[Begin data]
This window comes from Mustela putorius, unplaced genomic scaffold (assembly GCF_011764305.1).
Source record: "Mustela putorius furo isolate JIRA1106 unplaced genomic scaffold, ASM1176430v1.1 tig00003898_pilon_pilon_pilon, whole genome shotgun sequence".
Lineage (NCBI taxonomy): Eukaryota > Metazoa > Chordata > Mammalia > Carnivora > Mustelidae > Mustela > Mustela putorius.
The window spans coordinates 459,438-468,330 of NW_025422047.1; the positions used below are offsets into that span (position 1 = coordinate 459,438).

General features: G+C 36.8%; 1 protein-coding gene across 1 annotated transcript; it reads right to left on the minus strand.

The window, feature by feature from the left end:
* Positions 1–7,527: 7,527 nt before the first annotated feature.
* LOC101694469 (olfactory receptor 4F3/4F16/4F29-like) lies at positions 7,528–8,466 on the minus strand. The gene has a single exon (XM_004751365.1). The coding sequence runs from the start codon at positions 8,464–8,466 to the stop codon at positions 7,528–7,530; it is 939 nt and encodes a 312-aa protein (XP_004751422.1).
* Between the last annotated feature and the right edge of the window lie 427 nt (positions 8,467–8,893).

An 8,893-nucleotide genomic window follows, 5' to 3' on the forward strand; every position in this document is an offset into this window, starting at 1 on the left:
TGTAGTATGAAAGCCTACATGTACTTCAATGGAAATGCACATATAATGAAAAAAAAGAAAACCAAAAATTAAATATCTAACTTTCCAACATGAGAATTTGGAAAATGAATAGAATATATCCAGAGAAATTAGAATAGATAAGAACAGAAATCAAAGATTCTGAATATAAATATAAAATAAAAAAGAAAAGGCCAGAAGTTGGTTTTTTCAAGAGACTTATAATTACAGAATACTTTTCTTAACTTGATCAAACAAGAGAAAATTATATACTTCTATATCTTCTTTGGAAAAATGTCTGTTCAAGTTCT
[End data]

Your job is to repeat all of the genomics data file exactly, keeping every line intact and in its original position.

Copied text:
This window comes from Mustela putorius, unplaced genomic scaffold (assembly GCF_011764305.1).
Source record: "Mustela putorius furo isolate JIRA1106 unplaced genomic scaffold, ASM1176430v1.1 tig00003898_pilon_pilon_pilon, whole genome shotgun sequence".
Lineage (NCBI taxonomy): Eukaryota > Metazoa > Chordata > Mammalia > Carnivora > Mustelidae > Mustela > Mustela putorius.
The window spans coordinates 459,438-468,330 of NW_025422047.1; the positions used below are offsets into that span (position 1 = coordinate 459,438).

General features: G+C 36.8%; 1 protein-coding gene across 1 annotated transcript; it reads right to left on the minus strand.

The window, feature by feature from the left end:
* Positions 1–7,527: 7,527 nt before the first annotated feature.
* LOC101694469 (olfactory receptor 4F3/4F16/4F29-like) lies at positions 7,528–8,466 on the minus strand. The gene has a single exon (XM_004751365.1). The coding sequence runs from the start codon at positions 8,464–8,466 to the stop codon at positions 7,528–7,530; it is 939 nt and encodes a 312-aa protein (XP_004751422.1).
* Between the last annotated feature and the right edge of the window lie 427 nt (positions 8,467–8,893).

An 8,893-nucleotide genomic window follows, 5' to 3' on the forward strand; every position in this document is an offset into this window, starting at 1 on the left:
TGTAGTATGAAAGCCTACATGTACTTCAATGGAAATGCACATATAATGAAAAAAAAGAAAACCAAAAATTAAATATCTAACTTTCCAACATGAGAATTTGGAAAATGAATAGAATATATCCAGAGAAATTAGAATAGATAAGAACAGAAATCAAAGATTCTGAATATAAATATAAAATAAAAAAGAAAAGGCCAGAAGTTGGTTTTTTCAAGAGACTTATAATTACAGAATACTTTTCTTAACTTGATCAAACAAGAGAAAATTATATACTTCTATATCTTCTTTGGAAAAATGTCTGTTCAAGTTCT